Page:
California blue whales rebound decades after ban on hunting

California's blue whale population has rebounded to near historical levels, according to new research.

1st of their kind to bounce back after decades of whaling

Blue whales are the largest animals on the planet, measuring up to 33 metres in length and weighing up to 190 tonnes. (David McNew/Getty Images)

The California blue whale population has rebounded to near historical levels, proof that conservation measures are working, says a study released Friday by the University of Washington.

The whales now number about 2,200 on the eastern side of the Pacific Ocean, according to monitoring by other research groups, and their habitat has nearly reached its capacity to support the huge marine mammals.

Blue whales as a species were hunted to near extinction before receiving worldwide protection in 1966, when the International Whaling Commission declared a ban on blue whale hunting.

While the number of California blue whales now being reported may seem low, the figure needs to be considered against how many were killed during the whaling era, said Cole Monnahan, lead author of the paper published in the journalMarine Mammal Science.

According to new data Monnahan and his colleagues published earlier this summer in the scientific journal PLoS One, about 3,400 California blue whales were killed between 1905 and 1971.

"Considering the 3,400 caught in comparison to the 346,000 caught near Antarctica gives an idea how much smaller the population of California blue whales was likely to have been," Branch said.

The California variety of the creatures has a roaming range from the equator up into the Gulf of Alaska, but they are at their most visible while at feeding grounds 30 to 50 kilometres off the California coast.

This is the only population of blue whales known to have recovered from whaling — and while the number struck by ships is likely above allowable U.S. limits, the study says such strikes do not immediately threaten that recovery.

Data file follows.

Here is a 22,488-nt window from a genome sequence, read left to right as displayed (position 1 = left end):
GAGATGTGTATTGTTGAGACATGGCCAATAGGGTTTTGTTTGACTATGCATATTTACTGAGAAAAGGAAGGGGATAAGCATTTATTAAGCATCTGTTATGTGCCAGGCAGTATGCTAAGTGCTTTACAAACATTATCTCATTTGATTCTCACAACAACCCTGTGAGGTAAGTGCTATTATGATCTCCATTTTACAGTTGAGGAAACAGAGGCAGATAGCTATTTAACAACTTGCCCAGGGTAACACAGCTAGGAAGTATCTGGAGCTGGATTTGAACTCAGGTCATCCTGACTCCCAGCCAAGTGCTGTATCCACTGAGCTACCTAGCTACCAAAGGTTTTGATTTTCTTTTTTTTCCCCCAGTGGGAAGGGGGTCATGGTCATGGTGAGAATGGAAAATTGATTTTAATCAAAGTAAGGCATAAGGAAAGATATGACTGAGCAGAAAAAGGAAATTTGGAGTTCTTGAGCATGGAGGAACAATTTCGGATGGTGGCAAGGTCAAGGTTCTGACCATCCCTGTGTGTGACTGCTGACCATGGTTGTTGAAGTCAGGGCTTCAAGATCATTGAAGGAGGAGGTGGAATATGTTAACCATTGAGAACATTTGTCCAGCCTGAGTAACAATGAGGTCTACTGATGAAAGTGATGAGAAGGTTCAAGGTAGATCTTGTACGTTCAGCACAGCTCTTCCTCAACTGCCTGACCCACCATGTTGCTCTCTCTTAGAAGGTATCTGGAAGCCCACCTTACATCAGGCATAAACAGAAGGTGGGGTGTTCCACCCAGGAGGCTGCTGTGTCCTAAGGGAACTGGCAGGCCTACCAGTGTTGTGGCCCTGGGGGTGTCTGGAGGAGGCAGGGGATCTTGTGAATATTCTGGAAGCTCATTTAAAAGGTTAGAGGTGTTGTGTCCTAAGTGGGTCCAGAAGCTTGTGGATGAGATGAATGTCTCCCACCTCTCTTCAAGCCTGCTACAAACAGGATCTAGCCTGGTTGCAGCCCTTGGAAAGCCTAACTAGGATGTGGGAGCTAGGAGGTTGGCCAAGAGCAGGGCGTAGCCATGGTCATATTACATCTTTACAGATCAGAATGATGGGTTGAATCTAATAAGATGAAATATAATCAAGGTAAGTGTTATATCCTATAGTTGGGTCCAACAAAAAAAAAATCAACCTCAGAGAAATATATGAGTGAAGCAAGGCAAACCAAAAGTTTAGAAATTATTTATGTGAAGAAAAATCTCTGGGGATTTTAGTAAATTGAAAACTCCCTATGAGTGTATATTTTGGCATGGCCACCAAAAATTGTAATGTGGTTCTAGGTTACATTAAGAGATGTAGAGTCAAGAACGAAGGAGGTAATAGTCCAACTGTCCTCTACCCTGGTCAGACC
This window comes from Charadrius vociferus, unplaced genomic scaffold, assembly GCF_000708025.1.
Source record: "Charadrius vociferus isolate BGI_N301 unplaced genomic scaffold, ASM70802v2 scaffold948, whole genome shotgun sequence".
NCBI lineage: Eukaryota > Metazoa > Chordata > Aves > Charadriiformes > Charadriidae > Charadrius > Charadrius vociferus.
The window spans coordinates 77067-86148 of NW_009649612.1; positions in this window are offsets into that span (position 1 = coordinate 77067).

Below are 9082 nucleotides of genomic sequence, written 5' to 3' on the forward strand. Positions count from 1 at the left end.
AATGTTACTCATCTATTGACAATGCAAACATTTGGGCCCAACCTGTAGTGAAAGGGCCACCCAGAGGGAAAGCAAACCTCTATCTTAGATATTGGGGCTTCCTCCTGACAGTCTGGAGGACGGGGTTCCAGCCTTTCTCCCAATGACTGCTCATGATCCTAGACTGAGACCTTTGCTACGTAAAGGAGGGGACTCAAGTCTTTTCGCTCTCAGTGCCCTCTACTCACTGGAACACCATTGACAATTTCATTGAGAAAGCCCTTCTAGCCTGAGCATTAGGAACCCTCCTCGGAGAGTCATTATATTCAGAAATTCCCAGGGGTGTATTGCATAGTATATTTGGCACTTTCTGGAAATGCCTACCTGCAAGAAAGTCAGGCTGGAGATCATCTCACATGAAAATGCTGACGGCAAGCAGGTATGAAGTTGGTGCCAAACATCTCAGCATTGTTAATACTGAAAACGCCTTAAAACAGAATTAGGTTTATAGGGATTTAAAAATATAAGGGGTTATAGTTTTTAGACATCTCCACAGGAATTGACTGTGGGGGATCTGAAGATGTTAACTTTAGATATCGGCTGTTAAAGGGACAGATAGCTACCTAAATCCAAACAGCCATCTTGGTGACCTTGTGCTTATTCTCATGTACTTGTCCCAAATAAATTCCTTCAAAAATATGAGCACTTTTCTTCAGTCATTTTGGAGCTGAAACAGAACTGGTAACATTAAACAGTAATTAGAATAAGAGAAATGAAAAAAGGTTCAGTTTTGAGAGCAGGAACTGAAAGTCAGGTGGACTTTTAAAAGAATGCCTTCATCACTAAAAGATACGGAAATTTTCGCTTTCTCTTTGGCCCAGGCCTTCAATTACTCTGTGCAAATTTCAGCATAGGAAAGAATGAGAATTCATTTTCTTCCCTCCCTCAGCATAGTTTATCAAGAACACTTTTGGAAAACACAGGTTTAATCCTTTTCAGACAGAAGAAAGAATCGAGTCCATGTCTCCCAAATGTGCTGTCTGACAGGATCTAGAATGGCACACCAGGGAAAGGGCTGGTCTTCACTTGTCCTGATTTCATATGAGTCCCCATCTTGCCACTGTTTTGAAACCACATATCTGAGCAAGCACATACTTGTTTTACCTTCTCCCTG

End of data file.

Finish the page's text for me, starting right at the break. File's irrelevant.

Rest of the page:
It's a conservation success story.-—Doctoral student Cole Monnahan

There are likely at least 11 blue whales struck each year along the U.S. West Coast, which is above the "potential biological removal" of 3.1 whales per year allowed by the U.S. Marine Mammal Protection Act.

"Without ship strikes as a big factor holding the population back — and no other readily apparent human-caused reason (although noise, chemical pollution and interactions with fisheries may impact them) — it is even more likely that the population is growing more slowly because whale numbers are reaching the habitat limit, something called the carrying capacity," the study said.

"We think the California population has reached the capacity of what the system can take as far as blue whales," Branch said.

"Our findings aren't meant to deprive California blue whales of protections that they need going forward," Monnahan said.

"California blue whales are recovering because we took actions to stop catches and start monitoring. If we hadn't, the population might have been pushed to near extinction — an unfortunate fate suffered by other blue whale populations."

"It's a conservation success story," Monnahan said.